(Editor's note: This is an updated version of an article that was originally published in December.)
He was a frightening figure when I first met him, with tattoos of verses in Arabic and lines from literature on his arms, a shaved head, a ragged beard, and the combination of a stern voice and piercing gaze.
As an Indian who is often mistaken for someone from the Middle East, I had received plenty of negative attention from people who looked like him. But I could not avoid him. It was 2002, and Curtis Butterfield was my freshman biology teacher and my coach for the junior-varsity academic team at Moline High School.
Early in the school year, Butterfield gave me a confrontation, but not the one I had been dreading.
"You know this is not your best work," he said, with the voice and glare used to full effect, "and if you think you're staying in my class, you need to start doing better work."
Butterfield "doesn't invite people to come in and learn; he demands that students learn," said Nicholas Pitz, a Moline High German teacher and varsity academic-team coach. "Learning is not an option."
Butterfield was an exacting teacher but also exceedingly generous. To help me learn outside of the curriculum, he gave me access before and after school to his classroom - a place I visited almost daily for four years - and provided me with leftover materials (such as fetal pigs and owl pellets) from biology classes.
That imposing man, both stern and helpful, is missing - for now.
Although the tattoos and beard remain, Butterfield has lost the authority of his eyes and voice. During a visit in December, he looked down at his mitt-covered hands and had difficulty recognizing people or focusing on conversation. While the mitts are gone now, he still has trouble following a conversation and at times needs questions repeated to him.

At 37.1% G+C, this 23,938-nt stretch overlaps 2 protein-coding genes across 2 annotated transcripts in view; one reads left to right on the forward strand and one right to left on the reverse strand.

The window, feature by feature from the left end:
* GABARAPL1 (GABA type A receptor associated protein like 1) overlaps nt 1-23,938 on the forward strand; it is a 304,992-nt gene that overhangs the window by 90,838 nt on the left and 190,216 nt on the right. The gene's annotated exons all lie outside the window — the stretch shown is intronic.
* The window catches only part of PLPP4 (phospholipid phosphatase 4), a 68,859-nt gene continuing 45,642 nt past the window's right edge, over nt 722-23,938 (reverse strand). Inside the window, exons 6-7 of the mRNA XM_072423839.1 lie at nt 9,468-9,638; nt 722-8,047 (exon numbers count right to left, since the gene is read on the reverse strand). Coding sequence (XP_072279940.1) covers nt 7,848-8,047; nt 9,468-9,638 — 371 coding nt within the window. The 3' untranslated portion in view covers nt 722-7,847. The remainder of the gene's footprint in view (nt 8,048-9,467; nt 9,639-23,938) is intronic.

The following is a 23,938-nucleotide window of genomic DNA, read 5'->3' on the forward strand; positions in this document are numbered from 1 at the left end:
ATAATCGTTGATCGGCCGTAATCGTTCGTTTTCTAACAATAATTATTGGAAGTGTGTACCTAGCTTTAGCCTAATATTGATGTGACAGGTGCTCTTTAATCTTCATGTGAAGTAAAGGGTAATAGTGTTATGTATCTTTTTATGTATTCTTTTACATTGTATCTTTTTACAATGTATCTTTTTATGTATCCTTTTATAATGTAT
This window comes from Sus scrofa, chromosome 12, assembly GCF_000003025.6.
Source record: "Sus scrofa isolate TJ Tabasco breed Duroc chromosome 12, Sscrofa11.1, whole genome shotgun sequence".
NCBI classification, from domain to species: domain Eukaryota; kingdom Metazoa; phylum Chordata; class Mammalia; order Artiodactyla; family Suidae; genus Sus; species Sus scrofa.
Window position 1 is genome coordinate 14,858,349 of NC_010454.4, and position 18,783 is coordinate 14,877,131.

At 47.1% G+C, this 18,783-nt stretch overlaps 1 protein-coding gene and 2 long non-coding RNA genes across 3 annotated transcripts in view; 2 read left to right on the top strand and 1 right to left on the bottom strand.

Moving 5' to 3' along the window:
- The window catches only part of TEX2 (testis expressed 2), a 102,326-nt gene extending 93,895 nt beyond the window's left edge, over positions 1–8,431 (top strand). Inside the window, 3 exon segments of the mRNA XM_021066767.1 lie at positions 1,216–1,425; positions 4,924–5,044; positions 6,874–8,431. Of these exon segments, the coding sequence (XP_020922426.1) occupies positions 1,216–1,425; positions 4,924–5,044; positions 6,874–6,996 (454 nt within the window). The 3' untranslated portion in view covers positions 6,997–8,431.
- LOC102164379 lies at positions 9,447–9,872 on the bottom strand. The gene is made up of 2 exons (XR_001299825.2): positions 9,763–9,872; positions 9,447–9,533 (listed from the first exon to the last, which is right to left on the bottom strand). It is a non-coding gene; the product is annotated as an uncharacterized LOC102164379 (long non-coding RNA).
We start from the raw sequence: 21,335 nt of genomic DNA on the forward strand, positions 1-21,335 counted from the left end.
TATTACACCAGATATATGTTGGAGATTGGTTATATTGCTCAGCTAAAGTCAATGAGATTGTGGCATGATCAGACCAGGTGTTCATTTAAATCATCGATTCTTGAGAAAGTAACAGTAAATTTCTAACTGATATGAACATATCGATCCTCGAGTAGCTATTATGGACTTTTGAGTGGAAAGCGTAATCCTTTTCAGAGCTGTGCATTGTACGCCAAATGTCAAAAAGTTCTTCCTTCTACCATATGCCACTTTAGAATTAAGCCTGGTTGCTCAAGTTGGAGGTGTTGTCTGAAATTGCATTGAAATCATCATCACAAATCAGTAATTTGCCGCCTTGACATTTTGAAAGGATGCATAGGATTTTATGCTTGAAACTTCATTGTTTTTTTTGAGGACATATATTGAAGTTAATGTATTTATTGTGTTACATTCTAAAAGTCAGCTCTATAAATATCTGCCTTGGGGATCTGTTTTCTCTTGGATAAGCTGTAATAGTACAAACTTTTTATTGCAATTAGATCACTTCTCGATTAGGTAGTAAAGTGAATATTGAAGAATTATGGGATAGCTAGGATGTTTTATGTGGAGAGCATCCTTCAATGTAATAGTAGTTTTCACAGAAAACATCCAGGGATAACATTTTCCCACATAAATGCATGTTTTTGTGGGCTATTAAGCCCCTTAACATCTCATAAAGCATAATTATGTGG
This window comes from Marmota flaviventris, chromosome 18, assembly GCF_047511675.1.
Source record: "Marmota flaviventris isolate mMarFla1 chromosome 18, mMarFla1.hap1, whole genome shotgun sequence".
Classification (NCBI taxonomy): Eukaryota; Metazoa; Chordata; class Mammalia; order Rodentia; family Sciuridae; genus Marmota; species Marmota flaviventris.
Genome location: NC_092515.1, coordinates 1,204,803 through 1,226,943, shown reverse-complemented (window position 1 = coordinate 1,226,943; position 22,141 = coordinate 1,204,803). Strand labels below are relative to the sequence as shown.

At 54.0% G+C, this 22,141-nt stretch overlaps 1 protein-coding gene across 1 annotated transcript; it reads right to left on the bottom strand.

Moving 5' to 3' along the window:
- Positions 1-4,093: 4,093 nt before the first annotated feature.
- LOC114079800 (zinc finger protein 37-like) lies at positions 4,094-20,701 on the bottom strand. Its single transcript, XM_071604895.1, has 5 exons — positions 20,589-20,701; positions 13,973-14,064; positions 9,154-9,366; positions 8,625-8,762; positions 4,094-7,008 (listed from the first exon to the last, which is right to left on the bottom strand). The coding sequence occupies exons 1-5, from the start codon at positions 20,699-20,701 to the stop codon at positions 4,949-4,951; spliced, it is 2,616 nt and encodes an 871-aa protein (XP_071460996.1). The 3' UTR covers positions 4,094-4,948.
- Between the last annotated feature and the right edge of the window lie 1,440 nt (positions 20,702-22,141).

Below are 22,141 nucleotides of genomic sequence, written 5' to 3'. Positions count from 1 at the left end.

But when I was in high school, Butterfield was more than willing to engage in discussions ranging from whether New York City sewers can support the flushed pet alligators of urban legend to how Buddhist beliefs about meditation and achieving nirvana could be combined with orthodox Christian doctrine.
He introduced me to hip-hop and rap, including Outkast and Ice Cube. We discovered a mutual appreciation for Nusrat Fateh Ali Khan, a Pakistani singer little-known in the Midwest. Butterfield often used music to connect with his students, and his classroom had posters for artists ranging from Outkast's Andre 3000 and Big Boi to the hardcore band Bloodlet.
Stephen Neujahr, a former student, bonded with Butterfield over a shared interest in heavy music. "When we'd have free time in class, he'd tell me funny stories about his old band, Uphold," Neujahr wrote in a December e-mail.
Butterfield also introduced Neujahr to political organizations, including the radical environmental group Earth First - whose Web site claims it engages in everything from "grassroots organizing and involvement in the legal process to civil disobedience and monkey-wrenching." Like that organization, Butterfield is a believer in direct action.
Amber Andress, a volunteer with Butterfield for the Quad Cities Natural Area Guardians, recalled how Butterfield made seed bombs with his students. These "bombs" - combinations of soil, clay, and the seeds of native prairie grasses and flowers - often grow to look like most people's conceptions of weeds.
"Once he had a cause that he deemed worthy, he didn't hesitate to uphold it, regardless of opposition," Andress wrote in an e-mail. The seed-bomb project also "represents his creativity and unique sense of humor, which was ubiquitous in everything he did."